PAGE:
$10,000 Grand Prize Winner
Sunlight Foundation, Washington, D.C.
From the judges: “They showed how to add journalistic punch to a carefully orchestrated government event, adding context and insight to the proceedings. And they don’t stop at merely shedding light on the behind-the-scenes proceedings of government – they go a step beyond to make it fun and engaging, creating a social experience around the event.”
An innovative blending of data, streaming video, liveblogging and social networking, Sunlight Live attracted nearly 43,000 users in its first use at the bipartisan health care summit in February 2010. The judges not only honored the project for its individual merits, but also because it epitomizes the Sunlight Foundation’s entire body of work.
The experiment, detailed in this blog post and this demo video, was designed to prove that live coverage can come from anywhere “with relatively minimal development, production and promotion”. As people watched the live streaming video, the team added additional reporting and document links on the opposite side of the screen, hosted a live blog, and displayed an evolving log of Tweets about the event – all in one place. Plans are to continue to experiment with this model.
$1,000 Special Distinction Awards
ProPublica Distributed Reporting
ProPublica, Washington, DC
From the judges: “This is a major step forward with how we understand crowdsourcing.”
This investigative news site is systematizing the process of crowdsourcing, conducting experiments, polishing their process, and tasking citizens with serious assignments. Its more than 5,000 Reporting Network members have conducted spot checks on federal stimulus spending, unraveled loan modification stories, and tracked the oversight of state nursing board, among other efforts. ProPublica was also recognized with a Notable Entry for applications the nonprofit newsroom has developed.
Longshot Magazine (Formerly 48 HR Magazine)
Longshot Magazine (Formerly 48 Hour Magazine), San Francisco, CA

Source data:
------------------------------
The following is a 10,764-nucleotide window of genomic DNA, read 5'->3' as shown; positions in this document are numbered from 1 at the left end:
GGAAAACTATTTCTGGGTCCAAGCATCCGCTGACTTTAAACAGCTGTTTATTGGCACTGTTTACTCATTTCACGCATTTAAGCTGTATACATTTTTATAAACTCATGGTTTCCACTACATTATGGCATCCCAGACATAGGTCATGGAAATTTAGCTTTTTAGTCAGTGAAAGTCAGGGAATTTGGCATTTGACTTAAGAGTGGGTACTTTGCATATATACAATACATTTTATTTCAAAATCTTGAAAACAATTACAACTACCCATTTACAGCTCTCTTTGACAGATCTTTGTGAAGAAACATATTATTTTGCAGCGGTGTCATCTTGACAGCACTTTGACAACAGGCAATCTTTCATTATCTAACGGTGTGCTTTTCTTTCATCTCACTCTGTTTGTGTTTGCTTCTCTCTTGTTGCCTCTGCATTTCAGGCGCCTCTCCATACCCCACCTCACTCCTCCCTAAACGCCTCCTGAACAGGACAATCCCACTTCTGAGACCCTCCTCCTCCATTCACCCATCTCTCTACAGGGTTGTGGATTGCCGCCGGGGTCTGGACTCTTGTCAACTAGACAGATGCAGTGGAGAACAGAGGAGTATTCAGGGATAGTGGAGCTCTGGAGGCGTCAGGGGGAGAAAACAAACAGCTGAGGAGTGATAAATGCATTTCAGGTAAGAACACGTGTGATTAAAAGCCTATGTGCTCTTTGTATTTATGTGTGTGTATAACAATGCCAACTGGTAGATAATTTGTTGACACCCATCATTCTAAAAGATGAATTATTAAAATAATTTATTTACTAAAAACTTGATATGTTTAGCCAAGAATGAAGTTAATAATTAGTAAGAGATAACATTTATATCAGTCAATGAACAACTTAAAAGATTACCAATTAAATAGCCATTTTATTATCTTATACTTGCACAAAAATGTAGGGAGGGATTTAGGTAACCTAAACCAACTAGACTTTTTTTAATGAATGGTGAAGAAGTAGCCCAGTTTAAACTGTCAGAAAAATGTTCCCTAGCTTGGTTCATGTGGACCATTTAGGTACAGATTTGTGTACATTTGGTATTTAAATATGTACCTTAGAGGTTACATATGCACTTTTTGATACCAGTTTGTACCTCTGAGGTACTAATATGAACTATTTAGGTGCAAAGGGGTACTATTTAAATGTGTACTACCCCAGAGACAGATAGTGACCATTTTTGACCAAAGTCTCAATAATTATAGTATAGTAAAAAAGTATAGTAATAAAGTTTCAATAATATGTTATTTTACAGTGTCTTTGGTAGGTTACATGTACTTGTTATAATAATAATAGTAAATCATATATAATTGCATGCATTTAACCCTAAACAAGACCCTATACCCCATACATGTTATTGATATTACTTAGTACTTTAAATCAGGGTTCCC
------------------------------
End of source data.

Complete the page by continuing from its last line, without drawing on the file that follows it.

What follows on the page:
From the judges: “As important as the product was the work flow that they created.” In an era where most magazines go through a lavish multi-month production cycle, the 48 HR team made a spectacular 60-page magazine and online site in a weekend in May 2010 with little more than Twitter, coffee, grit and more than 1,500 submissions collected in just over a day. Although the print publication is no longer available for purchase, the execution demonstrated the potential of citizen-generated news at high speed.
PolitiFact, St. Petersburg Times, St. Petersburg, FL
From the judges: “They made a game out of substance in a good way. It’s tracking a story that is unfolding into the future, which is not something we do very often.”
St. Petersburg (Fla.) Times’ PolitiFact pioneered a new form of accountability journalism by rating the progress of 500 of President Barack Obama’s campaign promises. Citizens and journalists can easily sort and search the progress reports in a distinctive database. Readers are invited to suggest updates and ratings. The paper continues to innovate, having received a Knight-Batten award
and a Pulitzer Prize in 2009 for PolitiFact.
Ushahidi, Medford, Mass.
From the judges: “They have set the bar for future mapping mashups.”
Less than two hours after Haiti’s devastating earthquake in January 2010, Ushahidi marshaled Skype, Twitter, Facebook, radio and short codes to crowdsource real-time needs. With 1,000 online volunteers translating text messages from Creole, and other volunteers mapping crisis spots, the effort had an unprecedented impact on disaster relief efforts. Ushahidi was also a 2008 Knight-Batten Special Distinction award winner.